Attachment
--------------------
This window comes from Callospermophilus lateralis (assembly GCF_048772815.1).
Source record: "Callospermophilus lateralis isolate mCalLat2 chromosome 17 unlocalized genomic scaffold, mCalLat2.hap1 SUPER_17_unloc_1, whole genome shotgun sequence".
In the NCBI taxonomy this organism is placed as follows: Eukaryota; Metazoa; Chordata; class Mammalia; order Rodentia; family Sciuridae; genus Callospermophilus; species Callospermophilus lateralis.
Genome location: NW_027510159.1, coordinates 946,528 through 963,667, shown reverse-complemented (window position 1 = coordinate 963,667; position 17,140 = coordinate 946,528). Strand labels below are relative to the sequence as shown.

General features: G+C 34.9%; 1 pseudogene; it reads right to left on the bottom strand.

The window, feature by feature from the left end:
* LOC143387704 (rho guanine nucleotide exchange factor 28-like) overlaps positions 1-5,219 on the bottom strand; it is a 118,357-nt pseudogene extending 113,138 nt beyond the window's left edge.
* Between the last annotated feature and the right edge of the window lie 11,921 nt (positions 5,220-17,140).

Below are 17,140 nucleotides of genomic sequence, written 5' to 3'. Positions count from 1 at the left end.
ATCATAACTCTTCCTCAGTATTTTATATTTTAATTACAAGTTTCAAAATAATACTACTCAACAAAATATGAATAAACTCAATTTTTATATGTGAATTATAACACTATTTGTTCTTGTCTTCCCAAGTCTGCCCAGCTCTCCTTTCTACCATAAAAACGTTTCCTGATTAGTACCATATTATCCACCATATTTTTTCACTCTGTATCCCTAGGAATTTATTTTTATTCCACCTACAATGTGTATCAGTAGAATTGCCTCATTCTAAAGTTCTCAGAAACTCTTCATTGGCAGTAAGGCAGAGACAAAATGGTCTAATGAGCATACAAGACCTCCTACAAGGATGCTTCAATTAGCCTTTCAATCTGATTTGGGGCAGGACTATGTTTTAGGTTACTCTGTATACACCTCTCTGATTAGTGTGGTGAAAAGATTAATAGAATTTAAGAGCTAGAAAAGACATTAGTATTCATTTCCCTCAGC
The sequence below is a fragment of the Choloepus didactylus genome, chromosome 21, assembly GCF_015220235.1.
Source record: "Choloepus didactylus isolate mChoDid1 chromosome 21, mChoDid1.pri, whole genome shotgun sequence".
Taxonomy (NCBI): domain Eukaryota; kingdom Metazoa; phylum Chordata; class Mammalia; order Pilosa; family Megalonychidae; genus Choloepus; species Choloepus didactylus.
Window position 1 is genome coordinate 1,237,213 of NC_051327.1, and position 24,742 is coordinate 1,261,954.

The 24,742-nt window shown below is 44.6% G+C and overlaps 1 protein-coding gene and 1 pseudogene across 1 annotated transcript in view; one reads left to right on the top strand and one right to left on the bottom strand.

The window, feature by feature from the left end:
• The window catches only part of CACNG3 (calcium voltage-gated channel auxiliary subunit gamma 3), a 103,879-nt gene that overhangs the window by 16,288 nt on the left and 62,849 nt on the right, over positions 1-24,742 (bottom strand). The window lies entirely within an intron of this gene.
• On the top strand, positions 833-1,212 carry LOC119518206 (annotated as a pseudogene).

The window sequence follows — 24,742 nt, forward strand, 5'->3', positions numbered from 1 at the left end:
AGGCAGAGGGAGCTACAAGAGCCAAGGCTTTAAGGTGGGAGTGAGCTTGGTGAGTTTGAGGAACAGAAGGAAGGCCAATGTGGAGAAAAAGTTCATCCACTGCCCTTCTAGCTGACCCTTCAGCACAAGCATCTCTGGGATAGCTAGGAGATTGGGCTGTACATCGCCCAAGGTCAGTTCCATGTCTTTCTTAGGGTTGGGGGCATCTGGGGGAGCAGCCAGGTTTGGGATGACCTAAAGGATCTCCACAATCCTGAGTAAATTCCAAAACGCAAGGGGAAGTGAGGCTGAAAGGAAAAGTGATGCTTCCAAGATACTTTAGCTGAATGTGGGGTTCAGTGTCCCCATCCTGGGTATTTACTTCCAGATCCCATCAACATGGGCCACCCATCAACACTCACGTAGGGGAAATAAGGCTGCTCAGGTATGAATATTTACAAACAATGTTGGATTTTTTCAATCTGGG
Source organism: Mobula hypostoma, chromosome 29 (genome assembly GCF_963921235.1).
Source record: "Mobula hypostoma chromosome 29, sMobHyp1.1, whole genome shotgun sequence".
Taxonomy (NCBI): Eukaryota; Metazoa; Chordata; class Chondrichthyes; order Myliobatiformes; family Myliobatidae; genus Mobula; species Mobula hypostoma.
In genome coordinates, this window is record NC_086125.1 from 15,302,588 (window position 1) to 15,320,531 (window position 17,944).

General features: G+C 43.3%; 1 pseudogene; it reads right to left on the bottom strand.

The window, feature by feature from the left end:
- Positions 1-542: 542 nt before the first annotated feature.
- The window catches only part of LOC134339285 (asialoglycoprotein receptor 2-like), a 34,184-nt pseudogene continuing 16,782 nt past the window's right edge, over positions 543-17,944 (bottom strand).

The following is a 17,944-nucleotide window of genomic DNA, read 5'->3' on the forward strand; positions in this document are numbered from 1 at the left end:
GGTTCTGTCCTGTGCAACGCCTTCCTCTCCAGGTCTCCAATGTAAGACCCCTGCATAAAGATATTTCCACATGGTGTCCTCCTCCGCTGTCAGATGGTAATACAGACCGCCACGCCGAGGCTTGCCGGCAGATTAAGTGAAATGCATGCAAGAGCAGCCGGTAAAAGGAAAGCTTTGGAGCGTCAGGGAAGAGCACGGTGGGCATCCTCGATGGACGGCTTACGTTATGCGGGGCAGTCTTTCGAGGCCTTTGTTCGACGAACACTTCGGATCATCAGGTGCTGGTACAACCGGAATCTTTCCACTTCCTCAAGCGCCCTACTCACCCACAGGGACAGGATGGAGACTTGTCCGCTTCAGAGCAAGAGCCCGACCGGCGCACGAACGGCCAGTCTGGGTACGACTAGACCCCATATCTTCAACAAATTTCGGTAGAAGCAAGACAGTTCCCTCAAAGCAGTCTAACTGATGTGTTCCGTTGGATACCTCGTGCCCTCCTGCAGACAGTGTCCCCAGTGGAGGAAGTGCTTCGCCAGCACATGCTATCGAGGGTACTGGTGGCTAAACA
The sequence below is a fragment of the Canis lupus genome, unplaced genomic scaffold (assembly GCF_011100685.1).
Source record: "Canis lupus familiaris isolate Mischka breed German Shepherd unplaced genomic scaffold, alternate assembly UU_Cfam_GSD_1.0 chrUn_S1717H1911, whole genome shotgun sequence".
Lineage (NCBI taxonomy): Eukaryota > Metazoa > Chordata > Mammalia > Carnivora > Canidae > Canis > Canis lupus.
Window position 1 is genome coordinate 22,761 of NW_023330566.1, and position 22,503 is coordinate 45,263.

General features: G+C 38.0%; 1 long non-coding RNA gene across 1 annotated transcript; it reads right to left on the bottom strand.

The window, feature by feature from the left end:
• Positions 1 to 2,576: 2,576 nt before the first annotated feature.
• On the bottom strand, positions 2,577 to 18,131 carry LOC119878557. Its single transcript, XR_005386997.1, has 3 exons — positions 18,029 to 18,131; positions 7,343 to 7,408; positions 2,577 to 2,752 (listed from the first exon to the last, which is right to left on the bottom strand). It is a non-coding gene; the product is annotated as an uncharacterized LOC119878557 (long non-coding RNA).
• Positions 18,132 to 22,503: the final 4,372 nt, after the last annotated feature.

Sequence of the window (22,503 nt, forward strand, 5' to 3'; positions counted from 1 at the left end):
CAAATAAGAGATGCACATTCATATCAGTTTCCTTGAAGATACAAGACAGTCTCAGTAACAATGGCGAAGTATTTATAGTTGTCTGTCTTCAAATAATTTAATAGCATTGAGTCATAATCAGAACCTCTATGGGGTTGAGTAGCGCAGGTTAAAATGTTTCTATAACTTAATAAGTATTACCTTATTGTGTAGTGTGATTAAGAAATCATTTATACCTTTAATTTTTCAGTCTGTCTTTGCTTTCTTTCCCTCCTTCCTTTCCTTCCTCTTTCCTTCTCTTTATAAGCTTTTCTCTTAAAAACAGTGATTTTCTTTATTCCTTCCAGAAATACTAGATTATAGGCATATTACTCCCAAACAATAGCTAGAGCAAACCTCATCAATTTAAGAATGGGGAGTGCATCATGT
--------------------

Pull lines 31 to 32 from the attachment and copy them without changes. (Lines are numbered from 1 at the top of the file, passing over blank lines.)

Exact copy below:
The sequence below is a fragment of the Canis lupus genome, unplaced genomic scaffold (assembly GCF_011100685.1).
Source record: "Canis lupus familiaris isolate Mischka breed German Shepherd unplaced genomic scaffold, alternate assembly UU_Cfam_GSD_1.0 chrUn_S1717H1911, whole genome shotgun sequence".